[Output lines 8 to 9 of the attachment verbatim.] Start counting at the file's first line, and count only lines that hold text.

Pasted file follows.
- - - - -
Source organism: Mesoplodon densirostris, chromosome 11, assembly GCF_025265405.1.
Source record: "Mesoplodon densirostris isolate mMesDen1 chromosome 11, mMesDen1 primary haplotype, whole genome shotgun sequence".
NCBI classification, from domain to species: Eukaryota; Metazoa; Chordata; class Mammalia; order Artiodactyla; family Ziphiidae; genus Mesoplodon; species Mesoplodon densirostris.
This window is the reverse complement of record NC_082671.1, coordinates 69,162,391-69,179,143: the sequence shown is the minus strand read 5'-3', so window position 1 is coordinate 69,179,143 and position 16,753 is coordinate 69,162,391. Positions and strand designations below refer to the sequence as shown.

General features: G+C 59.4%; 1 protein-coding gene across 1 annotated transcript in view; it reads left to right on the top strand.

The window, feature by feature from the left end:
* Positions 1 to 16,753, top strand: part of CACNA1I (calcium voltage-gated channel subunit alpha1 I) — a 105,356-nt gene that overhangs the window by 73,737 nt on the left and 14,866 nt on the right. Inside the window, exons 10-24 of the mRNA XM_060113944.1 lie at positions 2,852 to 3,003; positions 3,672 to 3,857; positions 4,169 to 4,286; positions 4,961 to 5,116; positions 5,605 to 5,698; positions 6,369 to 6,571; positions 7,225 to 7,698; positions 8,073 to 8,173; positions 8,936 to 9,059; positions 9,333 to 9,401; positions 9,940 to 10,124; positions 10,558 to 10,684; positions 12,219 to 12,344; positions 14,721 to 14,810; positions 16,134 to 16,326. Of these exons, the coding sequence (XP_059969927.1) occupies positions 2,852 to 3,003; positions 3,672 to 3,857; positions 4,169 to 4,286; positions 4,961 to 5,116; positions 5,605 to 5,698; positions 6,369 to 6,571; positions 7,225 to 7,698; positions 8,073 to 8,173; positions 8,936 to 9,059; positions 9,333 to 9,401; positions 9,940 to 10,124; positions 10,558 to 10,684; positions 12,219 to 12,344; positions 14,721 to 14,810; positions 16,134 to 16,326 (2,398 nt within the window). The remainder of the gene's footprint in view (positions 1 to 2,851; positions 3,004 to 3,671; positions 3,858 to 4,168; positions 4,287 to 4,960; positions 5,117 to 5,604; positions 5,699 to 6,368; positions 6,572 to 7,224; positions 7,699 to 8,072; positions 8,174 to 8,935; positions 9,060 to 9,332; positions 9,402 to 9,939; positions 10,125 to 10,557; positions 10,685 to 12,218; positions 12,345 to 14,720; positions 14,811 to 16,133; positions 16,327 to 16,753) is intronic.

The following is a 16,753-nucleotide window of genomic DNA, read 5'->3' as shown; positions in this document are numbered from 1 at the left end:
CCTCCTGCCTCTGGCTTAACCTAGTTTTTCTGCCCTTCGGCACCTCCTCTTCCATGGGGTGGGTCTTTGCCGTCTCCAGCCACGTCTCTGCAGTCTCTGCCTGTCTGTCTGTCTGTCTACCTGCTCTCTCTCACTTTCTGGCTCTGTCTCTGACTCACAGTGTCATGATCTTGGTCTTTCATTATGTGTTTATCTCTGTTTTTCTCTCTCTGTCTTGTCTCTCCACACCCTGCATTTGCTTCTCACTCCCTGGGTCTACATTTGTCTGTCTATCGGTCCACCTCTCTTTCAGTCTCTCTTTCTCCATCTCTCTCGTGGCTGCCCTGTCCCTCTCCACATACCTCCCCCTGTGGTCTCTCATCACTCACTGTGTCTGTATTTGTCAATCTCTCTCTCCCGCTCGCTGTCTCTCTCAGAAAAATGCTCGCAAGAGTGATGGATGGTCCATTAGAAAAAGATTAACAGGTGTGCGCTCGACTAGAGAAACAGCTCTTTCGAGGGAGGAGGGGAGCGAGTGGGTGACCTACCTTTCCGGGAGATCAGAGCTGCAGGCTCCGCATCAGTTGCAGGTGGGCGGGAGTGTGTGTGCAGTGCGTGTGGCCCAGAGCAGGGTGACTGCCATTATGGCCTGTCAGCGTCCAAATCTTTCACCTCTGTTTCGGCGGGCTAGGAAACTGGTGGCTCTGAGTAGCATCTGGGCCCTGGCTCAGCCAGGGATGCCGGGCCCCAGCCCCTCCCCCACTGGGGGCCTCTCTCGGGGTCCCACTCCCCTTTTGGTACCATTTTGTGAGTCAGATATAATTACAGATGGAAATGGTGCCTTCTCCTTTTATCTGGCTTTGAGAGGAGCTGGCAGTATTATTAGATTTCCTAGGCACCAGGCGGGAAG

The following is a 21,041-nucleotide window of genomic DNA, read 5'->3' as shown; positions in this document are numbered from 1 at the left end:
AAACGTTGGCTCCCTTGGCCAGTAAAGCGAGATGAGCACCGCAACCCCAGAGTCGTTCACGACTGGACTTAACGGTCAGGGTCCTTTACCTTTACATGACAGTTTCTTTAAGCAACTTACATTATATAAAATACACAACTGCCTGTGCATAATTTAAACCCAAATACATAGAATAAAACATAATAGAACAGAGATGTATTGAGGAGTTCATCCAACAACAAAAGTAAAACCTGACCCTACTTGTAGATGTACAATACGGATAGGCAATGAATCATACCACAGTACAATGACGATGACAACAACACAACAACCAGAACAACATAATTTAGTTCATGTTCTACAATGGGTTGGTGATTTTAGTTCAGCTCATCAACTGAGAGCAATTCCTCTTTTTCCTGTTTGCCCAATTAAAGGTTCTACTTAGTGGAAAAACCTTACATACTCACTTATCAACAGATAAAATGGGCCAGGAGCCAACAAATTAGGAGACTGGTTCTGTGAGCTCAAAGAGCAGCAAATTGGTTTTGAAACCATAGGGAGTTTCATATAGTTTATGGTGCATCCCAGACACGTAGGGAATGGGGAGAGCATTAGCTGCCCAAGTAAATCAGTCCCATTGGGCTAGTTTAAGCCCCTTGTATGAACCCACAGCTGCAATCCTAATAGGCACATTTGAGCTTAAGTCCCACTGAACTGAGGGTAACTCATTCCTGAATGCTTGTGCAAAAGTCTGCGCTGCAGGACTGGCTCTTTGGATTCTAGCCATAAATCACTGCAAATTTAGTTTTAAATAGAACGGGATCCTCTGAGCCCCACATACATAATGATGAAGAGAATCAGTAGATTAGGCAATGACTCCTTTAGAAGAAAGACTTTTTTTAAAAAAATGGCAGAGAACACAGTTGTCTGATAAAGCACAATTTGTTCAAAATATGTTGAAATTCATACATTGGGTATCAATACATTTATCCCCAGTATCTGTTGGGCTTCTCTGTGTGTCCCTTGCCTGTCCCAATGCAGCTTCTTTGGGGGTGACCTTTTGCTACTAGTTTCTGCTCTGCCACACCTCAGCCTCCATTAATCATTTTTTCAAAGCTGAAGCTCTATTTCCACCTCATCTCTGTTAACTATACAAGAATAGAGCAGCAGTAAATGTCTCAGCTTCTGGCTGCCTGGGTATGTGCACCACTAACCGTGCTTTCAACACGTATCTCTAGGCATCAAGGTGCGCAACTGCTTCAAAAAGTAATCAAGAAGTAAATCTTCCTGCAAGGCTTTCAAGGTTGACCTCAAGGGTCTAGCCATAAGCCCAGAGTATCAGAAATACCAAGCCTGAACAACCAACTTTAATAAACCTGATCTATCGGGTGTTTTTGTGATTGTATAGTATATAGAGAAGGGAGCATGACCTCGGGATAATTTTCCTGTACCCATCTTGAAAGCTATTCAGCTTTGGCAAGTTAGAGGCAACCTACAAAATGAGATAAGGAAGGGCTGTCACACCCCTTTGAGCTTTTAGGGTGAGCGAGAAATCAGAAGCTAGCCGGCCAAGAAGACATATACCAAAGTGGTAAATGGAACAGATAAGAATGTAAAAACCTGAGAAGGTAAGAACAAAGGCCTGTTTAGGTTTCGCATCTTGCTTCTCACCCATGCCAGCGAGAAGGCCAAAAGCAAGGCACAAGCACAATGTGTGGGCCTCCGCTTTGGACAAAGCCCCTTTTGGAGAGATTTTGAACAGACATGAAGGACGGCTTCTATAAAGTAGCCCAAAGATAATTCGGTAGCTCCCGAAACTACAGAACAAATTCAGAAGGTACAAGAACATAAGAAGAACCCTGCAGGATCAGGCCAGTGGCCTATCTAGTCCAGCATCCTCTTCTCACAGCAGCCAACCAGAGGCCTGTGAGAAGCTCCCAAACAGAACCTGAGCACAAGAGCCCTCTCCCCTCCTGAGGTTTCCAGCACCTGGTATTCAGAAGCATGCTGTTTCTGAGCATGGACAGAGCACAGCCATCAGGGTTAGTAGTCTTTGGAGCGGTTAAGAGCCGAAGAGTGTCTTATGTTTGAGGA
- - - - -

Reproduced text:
The following is a 16,753-nucleotide window of genomic DNA, read 5'->3' as shown; positions in this document are numbered from 1 at the left end:
CCTCCTGCCTCTGGCTTAACCTAGTTTTTCTGCCCTTCGGCACCTCCTCTTCCATGGGGTGGGTCTTTGCCGTCTCCAGCCACGTCTCTGCAGTCTCTGCCTGTCTGTCTGTCTGTCTACCTGCTCTCTCTCACTTTCTGGCTCTGTCTCTGACTCACAGTGTCATGATCTTGGTCTTTCATTATGTGTTTATCTCTGTTTTTCTCTCTCTGTCTTGTCTCTCCACACCCTGCATTTGCTTCTCACTCCCTGGGTCTACATTTGTCTGTCTATCGGTCCACCTCTCTTTCAGTCTCTCTTTCTCCATCTCTCTCGTGGCTGCCCTGTCCCTCTCCACATACCTCCCCCTGTGGTCTCTCATCACTCACTGTGTCTGTATTTGTCAATCTCTCTCTCCCGCTCGCTGTCTCTCTCAGAAAAATGCTCGCAAGAGTGATGGATGGTCCATTAGAAAAAGATTAACAGGTGTGCGCTCGACTAGAGAAACAGCTCTTTCGAGGGAGGAGGGGAGCGAGTGGGTGACCTACCTTTCCGGGAGATCAGAGCTGCAGGCTCCGCATCAGTTGCAGGTGGGCGGGAGTGTGTGTGCAGTGCGTGTGGCCCAGAGCAGGGTGACTGCCATTATGGCCTGTCAGCGTCCAAATCTTTCACCTCTGTTTCGGCGGGCTAGGAAACTGGTGGCTCTGAGTAGCATCTGGGCCCTGGCTCAGCCAGGGATGCCGGGCCCCAGCCCCTCCCCCACTGGGGGCCTCTCTCGGGGTCCCACTCCCCTTTTGGTACCATTTTGTGAGTCAGATATAATTACAGATGGAAATGGTGCCTTCTCCTTTTATCTGGCTTTGAGAGGAGCTGGCAGTATTATTAGATTTCCTAGGCACCAGGCGGGAAG